CSIA (Crowd-Sourced Intelligence Agency) is an interactive piece that offers users the opportunity to become a surveillance entity through an online interface. The online interface replicates the surveillance techniques used by intelligence agencies, which have been gathered through leaked documents and FOIA requests.
The project aims to help the public understand how these agencies are applying this online surveillance, as well as highlighting its limitations and the way this process violates people's privacy. The project monitors social media and shows the analyzing automated process that everything we put online undergoes, rating them on a "national security threat scale". Posts are automatically labeled as suspicious or not, then presented to users for review. Users also have the option to put themselves onto the system's watchlist and see whether their posts are considered as threats or not.
This project is particularly relevant after the recent scandals about leaks on surveillance processes by the NSA. Making this process transparent is critical in itself, as seeing how intrusive and error-prone this system often is might make one think twice about ever posting anything on social media.
The piece, overall, brings up the issue of whether we can trust automated decisions when it comes to such important topics. As explained by the website adaf.gr, the issue brought up by systematic data processing and collection is the following:
"The “collect it all” approach of these intelligence agencies has created a need for automated processing, assuming that software will find patterns imperceptible to human analysts. Computers running machine-learning algorithms can automate judgment, labeling tens of thousands of posts per second. But if there are problems with the way an algorithm is trained, mistakes will be replicated. If human agents are not trained to properly analyze social media posts for threats to national security, how could an algorithm possibly perform any better?" (http://2016.adaf.gr/event/crowd-sourced-intelligence-agency/)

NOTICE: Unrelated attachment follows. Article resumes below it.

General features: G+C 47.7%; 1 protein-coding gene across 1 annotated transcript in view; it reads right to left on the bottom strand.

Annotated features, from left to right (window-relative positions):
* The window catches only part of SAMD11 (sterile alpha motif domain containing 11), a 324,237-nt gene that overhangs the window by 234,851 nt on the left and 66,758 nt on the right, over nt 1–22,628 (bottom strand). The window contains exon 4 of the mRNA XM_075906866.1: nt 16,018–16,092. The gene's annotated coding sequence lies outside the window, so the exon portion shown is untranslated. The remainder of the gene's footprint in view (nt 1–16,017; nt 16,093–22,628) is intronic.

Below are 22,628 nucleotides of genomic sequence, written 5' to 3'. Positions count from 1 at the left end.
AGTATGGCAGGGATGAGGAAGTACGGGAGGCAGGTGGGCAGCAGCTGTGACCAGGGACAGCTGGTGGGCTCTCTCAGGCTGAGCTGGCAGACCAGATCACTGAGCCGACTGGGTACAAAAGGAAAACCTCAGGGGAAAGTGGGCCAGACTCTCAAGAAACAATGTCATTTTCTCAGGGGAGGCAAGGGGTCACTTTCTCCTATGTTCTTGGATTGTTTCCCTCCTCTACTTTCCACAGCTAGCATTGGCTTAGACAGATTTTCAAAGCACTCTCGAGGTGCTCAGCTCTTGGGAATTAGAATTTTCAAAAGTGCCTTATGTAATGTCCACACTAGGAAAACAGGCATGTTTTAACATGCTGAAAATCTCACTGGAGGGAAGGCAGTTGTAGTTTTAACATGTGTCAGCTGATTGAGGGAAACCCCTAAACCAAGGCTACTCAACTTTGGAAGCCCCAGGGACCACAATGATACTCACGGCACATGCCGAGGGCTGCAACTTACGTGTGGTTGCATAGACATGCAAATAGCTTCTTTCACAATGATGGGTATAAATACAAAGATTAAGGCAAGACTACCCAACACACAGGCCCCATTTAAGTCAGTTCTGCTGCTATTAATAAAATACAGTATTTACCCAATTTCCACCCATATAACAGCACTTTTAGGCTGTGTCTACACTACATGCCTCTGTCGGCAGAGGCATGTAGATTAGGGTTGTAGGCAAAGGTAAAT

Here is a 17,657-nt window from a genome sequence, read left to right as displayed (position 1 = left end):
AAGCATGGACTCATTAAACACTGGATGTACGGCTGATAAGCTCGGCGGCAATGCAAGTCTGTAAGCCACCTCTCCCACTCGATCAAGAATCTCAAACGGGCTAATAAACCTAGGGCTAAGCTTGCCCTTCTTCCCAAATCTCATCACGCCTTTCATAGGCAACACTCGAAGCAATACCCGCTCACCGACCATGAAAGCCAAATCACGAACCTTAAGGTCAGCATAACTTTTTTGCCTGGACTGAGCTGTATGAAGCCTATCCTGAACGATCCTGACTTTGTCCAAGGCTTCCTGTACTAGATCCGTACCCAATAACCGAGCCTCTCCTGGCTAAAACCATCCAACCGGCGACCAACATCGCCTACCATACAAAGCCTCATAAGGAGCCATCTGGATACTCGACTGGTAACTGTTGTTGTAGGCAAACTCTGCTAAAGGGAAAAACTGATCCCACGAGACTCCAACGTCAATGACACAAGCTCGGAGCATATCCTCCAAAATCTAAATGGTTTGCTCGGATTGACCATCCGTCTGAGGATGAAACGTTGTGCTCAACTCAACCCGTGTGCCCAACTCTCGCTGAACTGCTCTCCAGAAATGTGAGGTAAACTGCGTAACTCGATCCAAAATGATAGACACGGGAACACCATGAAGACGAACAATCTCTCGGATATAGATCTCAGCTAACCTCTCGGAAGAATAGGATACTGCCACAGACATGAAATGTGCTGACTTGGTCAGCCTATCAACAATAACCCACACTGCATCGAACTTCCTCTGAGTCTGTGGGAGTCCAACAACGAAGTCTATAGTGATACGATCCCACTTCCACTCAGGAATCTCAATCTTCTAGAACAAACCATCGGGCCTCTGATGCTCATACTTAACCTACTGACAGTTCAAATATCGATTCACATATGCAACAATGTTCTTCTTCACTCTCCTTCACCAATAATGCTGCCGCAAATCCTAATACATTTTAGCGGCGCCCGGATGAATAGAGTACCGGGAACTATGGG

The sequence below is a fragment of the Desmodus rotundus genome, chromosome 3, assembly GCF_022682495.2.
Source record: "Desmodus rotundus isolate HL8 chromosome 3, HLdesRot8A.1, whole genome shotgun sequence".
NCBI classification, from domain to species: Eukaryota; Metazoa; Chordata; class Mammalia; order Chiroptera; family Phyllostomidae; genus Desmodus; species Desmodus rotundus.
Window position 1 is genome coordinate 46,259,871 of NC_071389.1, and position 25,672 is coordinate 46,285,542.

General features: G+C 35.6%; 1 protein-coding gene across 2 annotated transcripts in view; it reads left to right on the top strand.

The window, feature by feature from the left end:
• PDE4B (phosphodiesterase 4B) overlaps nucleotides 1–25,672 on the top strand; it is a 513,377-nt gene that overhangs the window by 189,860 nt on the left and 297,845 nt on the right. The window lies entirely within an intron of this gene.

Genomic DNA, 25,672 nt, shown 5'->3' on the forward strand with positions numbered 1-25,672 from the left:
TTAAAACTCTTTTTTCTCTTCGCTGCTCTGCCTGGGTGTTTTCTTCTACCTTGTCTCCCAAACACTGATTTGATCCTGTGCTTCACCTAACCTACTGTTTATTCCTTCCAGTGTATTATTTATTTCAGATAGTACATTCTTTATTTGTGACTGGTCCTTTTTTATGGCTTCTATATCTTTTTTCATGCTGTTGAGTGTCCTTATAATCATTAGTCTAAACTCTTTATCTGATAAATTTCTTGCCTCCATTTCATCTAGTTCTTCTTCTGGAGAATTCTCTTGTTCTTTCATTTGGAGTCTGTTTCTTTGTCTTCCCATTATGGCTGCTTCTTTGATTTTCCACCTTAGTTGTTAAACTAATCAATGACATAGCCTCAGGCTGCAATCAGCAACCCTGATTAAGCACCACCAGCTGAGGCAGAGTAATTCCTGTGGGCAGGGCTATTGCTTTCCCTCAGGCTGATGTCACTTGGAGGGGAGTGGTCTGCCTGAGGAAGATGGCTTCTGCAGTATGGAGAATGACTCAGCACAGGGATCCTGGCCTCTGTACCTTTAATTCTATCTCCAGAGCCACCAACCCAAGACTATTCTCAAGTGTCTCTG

Another piece that deals with surveillance and turns the tables around is Sheriff Software by artist Dries Depoorter. This piece does not offer to watch people's social media activity, but rather their real-life actions in real time through CCTV cameras. The users can use the cameras to spot people jaywalking, then users can decide whether to send a screenshot of the person jaywalking to the police or not.
This project, unlike CSIA, offers the opportunity of agency to the users. CSIA unveils the process of surveillance and the automated decision-making process applied by algorithms, highlighting the lack of human agency within the processing of this data. On the other hand, Sheriff Software offers full agency to the users to decide whether people under surveillance will be punished or not.
Another project dealing directly with NSA surveillance is Can you hear me by Christopher Wachter and Mathias Jud. They have installed a transmitter on the roof of the Swiss embassy in Berlin which allows the public to send messages directly to the NSA that is collecting information from the nearby US embassy. Just like CSIA, the project is a direct response to the Edward Snowden scandal, why revealed the NSA's illegal diplomatic spying practices and overall surveillance issues by intelligence agencies. However, instead of only exposing the intrusive surveillance techniques, allow for direct activism and calls for resistance by giving a voice to the public. Interestingly, a lot of messages are directly aimed at the surveillance operatives and try to convince them to switch sides, use the inside knowledge they have and become whistleblowers.
Athens Digital Arts Festival - 2016
Digital Muddy Expanded Media Festival - 2016
MediaLive - 2016
New Gallery in Calgary - 2015